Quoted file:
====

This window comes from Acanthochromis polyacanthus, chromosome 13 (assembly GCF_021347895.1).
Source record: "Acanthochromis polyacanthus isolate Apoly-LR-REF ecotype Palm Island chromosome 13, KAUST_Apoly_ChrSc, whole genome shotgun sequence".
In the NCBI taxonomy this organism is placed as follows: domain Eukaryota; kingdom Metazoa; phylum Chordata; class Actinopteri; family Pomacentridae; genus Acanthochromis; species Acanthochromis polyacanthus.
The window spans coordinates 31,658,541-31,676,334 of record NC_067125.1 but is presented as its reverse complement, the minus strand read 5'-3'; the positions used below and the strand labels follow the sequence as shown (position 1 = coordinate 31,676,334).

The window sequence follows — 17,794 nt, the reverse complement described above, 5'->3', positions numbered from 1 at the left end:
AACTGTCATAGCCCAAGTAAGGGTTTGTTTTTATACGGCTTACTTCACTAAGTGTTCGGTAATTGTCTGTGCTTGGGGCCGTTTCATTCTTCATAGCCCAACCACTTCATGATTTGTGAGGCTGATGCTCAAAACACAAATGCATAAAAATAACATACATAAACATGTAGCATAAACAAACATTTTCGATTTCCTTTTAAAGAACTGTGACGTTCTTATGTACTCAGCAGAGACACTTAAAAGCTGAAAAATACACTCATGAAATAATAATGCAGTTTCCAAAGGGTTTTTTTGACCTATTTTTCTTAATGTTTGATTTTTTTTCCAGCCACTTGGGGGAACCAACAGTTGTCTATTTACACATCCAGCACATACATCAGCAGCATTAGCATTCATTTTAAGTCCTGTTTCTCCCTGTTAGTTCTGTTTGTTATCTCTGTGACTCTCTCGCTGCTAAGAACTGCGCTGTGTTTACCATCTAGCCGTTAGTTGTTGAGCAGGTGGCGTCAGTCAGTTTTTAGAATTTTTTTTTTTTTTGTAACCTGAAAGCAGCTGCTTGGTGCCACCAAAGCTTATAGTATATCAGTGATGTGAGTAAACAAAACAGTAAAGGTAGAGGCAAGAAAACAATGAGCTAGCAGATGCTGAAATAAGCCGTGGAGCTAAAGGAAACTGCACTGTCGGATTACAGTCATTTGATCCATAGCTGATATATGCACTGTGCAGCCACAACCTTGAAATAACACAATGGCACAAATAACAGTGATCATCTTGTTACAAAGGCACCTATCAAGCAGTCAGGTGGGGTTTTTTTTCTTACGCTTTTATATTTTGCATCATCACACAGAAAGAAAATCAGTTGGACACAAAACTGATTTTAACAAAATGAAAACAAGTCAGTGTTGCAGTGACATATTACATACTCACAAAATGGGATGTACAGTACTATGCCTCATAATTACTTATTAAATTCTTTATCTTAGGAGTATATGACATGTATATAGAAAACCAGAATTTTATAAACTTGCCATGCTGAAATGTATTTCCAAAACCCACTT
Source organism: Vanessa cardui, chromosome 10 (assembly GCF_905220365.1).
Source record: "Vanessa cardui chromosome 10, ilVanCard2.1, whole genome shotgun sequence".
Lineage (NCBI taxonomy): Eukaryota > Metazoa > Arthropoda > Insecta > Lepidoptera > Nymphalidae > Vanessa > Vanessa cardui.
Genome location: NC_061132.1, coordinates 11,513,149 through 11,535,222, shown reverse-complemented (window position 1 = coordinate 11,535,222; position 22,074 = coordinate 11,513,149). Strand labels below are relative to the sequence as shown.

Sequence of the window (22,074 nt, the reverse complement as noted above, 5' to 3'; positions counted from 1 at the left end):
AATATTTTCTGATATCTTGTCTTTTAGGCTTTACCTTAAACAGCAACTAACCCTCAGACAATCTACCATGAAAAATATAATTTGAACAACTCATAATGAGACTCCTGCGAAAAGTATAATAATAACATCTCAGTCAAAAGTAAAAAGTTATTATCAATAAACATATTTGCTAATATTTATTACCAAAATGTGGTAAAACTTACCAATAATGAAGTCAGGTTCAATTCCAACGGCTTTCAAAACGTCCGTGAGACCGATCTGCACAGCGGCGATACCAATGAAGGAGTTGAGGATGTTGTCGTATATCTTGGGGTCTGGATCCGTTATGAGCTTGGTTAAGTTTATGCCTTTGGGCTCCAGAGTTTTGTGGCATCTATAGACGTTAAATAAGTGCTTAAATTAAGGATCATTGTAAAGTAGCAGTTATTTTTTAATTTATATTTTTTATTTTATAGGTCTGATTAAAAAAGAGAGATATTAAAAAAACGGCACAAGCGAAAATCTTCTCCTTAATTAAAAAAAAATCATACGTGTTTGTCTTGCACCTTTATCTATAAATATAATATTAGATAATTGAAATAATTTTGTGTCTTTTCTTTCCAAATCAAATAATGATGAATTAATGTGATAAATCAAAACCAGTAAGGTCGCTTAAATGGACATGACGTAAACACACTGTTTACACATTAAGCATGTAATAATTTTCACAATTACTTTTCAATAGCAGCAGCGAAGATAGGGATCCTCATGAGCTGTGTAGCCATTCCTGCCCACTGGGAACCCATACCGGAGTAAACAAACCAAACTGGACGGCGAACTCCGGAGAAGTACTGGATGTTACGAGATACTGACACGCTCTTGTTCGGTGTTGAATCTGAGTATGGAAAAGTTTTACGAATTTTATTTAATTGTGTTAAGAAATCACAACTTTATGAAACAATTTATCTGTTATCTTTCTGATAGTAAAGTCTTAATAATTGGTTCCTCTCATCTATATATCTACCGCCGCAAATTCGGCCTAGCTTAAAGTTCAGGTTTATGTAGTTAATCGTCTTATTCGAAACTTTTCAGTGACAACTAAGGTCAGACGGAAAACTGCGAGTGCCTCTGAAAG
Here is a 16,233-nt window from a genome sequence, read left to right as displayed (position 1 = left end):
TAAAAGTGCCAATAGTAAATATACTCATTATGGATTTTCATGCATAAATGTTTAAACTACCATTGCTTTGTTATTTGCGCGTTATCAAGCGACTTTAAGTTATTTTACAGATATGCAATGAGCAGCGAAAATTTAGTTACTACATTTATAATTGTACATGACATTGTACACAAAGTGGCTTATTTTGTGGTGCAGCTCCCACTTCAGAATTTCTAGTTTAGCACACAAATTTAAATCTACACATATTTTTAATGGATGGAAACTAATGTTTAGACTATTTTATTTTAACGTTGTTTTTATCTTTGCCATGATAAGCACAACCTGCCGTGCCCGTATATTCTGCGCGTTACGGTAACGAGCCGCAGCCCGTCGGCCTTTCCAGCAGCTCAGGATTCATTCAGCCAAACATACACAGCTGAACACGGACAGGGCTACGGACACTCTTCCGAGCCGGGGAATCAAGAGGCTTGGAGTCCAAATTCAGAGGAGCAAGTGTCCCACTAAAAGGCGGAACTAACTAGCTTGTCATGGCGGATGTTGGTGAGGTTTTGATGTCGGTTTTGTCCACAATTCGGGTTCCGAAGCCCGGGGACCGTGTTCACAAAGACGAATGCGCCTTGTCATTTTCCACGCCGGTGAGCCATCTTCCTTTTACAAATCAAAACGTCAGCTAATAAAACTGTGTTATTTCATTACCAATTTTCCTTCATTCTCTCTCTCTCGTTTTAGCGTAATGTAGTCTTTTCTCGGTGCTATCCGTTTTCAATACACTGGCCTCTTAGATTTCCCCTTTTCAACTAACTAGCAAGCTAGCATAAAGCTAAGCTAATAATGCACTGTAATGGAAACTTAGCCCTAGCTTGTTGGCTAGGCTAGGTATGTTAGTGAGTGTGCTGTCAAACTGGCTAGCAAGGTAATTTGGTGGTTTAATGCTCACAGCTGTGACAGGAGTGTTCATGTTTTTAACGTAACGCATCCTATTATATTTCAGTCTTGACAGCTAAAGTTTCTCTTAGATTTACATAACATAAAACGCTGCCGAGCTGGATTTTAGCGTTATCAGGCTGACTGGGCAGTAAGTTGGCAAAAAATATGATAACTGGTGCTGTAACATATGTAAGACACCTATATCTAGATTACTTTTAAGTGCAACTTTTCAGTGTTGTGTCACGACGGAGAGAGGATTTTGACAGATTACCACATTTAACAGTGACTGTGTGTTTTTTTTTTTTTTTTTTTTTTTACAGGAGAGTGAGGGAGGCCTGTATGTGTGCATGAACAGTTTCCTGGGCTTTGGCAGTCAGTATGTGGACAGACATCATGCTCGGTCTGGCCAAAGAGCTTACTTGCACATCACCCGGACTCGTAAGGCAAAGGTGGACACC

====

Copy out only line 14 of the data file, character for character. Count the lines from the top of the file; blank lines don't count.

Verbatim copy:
TAAAAGTGCCAATAGTAAATATACTCATTATGGATTTTCATGCATAAATGTTTAAACTACCATTGCTTTGTTATTTGCGCGTTATCAAGCGACTTTAAGTTATTTTACAGATATGCAATGAGCAGCGAAAATTTAGTTACTACATTTATAATTGTACATGACATTGTACACAAAGTGGCTTATTTTGTGGTGCAGCTCCCACTTCAGAATTTCTAGTTTAGCACACAAATTTAAATCTACACATATTTTTAATGGATGGAAACTAATGTTTAGACTATTTTATTTTAACGTTGTTTTTATCTTTGCCATGATAAGCACAACCTGCCGTGCCCGTATATTCTGCGCGTTACGGTAACGAGCCGCAGCCCGTCGGCCTTTCCAGCAGCTCAGGATTCATTCAGCCAAACATACACAGCTGAACACGGACAGGGCTACGGACACTCTTCCGAGCCGGGGAATCAAGAGGCTTGGAGTCCAAATTCAGAGGAGCAAGTGTCCCACTAAAAGGCGGAACTAACTAGCTTGTCATGGCGGATGTTGGTGAGGTTTTGATGTCGGTTTTGTCCACAATTCGGGTTCCGAAGCCCGGGGACCGTGTTCACAAAGACGAATGCGCCTTGTCATTTTCCACGCCGGTGAGCCATCTTCCTTTTACAAATCAAAACGTCAGCTAATAAAACTGTGTTATTTCATTACCAATTTTCCTTCATTCTCTCTCTCTCGTTTTAGCGTAATGTAGTCTTTTCTCGGTGCTATCCGTTTTCAATACACTGGCCTCTTAGATTTCCCCTTTTCAACTAACTAGCAAGCTAGCATAAAGCTAAGCTAATAATGCACTGTAATGGAAACTTAGCCCTAGCTTGTTGGCTAGGCTAGGTATGTTAGTGAGTGTGCTGTCAAACTGGCTAGCAAGGTAATTTGGTGGTTTAATGCTCACAGCTGTGACAGGAGTGTTCATGTTTTTAACGTAACGCATCCTATTATATTTCAGTCTTGACAGCTAAAGTTTCTCTTAGATTTACATAACATAAAACGCTGCCGAGCTGGATTTTAGCGTTATCAGGCTGACTGGGCAGTAAGTTGGCAAAAAATATGATAACTGGTGCTGTAACATATGTAAGACACCTATATCTAGATTACTTTTAAGTGCAACTTTTCAGTGTTGTGTCACGACGGAGAGAGGATTTTGACAGATTACCACATTTAACAGTGACTGTGTGTTTTTTTTTTTTTTTTTTTTTTTACAGGAGAGTGAGGGAGGCCTGTATGTGTGCATGAACAGTTTCCTGGGCTTTGGCAGTCAGTATGTGGACAGACATCATGCTCGGTCTGGCCAAAGAGCTTACTTGCACATCACCCGGACTCGTAAGGCAAAGGTGGACACC